Already did a lot of bug fixing and some minor improvements (like search with relevancy hint sort). I created already 2 pull requests here, but I get no response and there are much more changes..

        so looks like a fork is maintained if I get bored will try it

      2. dmacleo said on November 25, 2019 at 9:25 pm

        not sure, its been rock solid for me so never really cared.

  6. AltReality said on November 23, 2019 at 8:41 pm

    Why can I not find a link to the project homepage in the article? I mean sure I can search google for it, but I would expect a link in the first paragraph or so. What gives? :)

    1. anonymouse said on November 24, 2019 at 3:38 pm

      Either a mistake or softsonic holds the rules now.

      1. Martin Brinkmann said on November 25, 2019 at 6:22 am

        Link is in the summary box as usual.

  7. empirefall said on November 23, 2019 at 5:33 pm

    for anyone interested in a personal information manager, I would recommend EssentialPIM (not free), it not only comes with a note taking feature, it also comes with a calendar, a task setter, contacts database, e-mail client, password manager and comes with all sorts of other assorted features

    I was disappointed with Joplin because it no longer reads the file where all the data is store, I migrated all of the data I stored on Evernote to the aforementioned program, but for whatever reason, I can no longer gain access that data 👎🏿

    I am always writing down little notes to remind myself of things, therefore, I need a dedicate diary through which I can properly manage all that information

  8. Tom said on November 23, 2019 at 3:17 pm


    Full WYSIWYG web and Android, and works in owncloud and nextcloud. It actually stays more up to date than the unmaintained nextcloud fork.

  9. Clairvaux said on November 23, 2019 at 1:58 pm

    I have a question about Markdown. It seems the # character is very important in Markdown. However, while it’s directly accessible on English-language keyboards, it requires a key combination in some other languages. Is there a workaround to this ?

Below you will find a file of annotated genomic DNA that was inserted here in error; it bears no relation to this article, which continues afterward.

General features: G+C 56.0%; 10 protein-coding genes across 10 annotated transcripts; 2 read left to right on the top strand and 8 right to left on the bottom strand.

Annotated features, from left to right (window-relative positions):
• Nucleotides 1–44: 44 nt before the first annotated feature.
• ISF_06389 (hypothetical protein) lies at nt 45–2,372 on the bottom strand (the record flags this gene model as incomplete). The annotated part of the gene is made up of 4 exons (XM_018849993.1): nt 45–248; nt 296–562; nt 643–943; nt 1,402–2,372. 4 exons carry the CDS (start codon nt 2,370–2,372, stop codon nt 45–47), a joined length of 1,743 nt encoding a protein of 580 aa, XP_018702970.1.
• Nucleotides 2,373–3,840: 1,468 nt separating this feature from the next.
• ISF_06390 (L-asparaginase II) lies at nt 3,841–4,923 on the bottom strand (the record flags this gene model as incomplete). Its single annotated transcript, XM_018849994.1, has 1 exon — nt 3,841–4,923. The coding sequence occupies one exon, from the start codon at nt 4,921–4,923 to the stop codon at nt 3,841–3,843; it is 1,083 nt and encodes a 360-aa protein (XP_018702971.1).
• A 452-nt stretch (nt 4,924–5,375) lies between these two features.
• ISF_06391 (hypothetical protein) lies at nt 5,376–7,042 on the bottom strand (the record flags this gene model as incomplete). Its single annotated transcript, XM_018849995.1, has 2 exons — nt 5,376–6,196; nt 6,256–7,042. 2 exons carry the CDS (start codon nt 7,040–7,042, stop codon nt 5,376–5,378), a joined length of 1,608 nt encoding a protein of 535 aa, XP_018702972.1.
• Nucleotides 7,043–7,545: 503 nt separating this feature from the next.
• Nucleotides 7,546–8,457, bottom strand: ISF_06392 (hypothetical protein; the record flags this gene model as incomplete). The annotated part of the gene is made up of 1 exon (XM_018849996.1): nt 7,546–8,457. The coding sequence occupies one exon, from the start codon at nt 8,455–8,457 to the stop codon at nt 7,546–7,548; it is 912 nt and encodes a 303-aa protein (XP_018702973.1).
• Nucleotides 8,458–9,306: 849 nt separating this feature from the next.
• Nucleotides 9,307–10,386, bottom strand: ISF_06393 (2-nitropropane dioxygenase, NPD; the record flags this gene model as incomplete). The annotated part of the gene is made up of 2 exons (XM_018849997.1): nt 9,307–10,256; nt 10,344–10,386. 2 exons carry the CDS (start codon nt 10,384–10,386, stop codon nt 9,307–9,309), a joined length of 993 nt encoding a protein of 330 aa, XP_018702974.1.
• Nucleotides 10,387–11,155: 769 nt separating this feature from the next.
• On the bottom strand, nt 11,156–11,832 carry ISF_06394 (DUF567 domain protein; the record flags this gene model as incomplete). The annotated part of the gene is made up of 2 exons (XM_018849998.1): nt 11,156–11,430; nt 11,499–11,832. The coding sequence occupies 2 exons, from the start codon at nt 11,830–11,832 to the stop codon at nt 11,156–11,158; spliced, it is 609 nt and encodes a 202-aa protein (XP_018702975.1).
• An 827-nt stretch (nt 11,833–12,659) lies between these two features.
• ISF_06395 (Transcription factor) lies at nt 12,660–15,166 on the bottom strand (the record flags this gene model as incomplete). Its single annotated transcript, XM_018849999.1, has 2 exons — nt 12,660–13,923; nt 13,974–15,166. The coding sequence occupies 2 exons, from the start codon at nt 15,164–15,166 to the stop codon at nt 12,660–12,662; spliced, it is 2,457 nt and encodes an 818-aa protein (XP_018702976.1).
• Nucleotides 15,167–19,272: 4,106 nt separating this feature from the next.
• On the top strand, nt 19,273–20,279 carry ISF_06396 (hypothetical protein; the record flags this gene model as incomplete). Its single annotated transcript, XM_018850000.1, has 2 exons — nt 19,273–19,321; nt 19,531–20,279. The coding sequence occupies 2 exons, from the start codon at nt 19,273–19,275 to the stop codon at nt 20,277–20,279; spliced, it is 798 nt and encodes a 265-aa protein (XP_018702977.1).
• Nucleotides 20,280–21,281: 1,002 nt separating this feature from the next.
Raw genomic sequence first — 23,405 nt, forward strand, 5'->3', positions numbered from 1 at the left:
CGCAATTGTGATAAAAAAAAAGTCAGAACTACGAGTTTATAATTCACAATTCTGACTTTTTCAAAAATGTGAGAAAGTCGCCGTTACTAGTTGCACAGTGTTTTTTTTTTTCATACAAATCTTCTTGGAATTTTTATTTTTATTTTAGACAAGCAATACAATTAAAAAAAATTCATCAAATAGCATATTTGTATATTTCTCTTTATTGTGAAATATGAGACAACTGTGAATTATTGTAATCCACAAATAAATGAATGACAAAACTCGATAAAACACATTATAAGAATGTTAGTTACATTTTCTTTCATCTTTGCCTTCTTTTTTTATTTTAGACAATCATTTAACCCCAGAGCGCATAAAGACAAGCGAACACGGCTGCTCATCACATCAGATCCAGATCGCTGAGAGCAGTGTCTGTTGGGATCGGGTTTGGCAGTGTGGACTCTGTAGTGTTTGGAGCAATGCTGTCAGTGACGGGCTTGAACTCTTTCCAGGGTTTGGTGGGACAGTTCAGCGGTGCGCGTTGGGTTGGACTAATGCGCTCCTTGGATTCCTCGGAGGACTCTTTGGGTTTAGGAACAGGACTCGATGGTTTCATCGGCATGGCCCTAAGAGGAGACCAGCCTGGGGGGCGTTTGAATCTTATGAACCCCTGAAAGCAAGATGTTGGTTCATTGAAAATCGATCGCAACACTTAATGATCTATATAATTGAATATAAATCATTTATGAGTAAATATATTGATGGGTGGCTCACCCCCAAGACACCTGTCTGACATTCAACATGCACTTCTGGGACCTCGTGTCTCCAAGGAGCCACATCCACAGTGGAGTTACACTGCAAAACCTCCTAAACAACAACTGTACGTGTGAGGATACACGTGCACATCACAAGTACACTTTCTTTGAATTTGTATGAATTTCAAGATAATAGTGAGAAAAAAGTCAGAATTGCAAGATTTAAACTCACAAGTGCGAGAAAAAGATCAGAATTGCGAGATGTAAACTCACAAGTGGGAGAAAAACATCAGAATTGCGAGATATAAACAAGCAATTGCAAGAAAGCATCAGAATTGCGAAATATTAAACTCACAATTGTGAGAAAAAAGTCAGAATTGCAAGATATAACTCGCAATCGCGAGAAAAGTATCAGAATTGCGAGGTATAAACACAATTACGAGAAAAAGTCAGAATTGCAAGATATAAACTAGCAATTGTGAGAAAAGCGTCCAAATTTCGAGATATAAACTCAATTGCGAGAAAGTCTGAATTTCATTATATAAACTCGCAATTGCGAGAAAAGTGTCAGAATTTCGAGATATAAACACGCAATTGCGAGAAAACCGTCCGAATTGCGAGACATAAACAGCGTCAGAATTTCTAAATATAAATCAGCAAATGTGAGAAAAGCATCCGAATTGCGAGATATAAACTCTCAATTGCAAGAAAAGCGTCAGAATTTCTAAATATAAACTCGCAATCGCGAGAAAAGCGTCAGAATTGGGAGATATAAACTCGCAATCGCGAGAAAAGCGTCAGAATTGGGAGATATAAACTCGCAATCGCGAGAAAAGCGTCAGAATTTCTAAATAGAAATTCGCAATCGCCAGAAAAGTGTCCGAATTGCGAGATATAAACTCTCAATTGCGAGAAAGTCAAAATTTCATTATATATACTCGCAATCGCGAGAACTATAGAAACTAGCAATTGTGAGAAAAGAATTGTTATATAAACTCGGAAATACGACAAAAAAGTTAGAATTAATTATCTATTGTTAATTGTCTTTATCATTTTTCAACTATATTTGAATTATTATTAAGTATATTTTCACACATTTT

1. Patrizio said on December 11, 2019 at 4:36 pm

      You just need the # for headlines and there are other ways in markdown to do headlines.

    2. Peterc said on November 24, 2019 at 1:25 am

      You know, from time to time I’ve wondered what programmers who have a lot muscle-memory invested in non-English keyboard layouts (for typing ordinary prose, at least) do to make symbols commonly used in coding more accessible. As a touch-typist who already switched from QWERTY to AZERTY and back again once in his life, I know I never want to do anything that radical again. Since then, it’s been the basic US layout with tweaks — the “US-International with dead keys” layout — for me. I wonder whether there are, for example, standard “French AZERTY for programmers” layouts out in the wild somewhere.

      I just read an article (https://norme-azerty.fr/) on the new “algorithmically designed” layout being proposed as a replacement for the old standard AZERTY layout — the French Ministry of Culture has been looking for something better for several years — and it looks like # is still a combination key, but using the Shift key (as for digits) rather than AltGr (the right Alt key). The Shift key is easier for most typists. It wasn’t clear from the article whether the Caps Lock key would continue to function as a Shift Lock key. (I would assume so, and that it would apply to # as well as to digits.)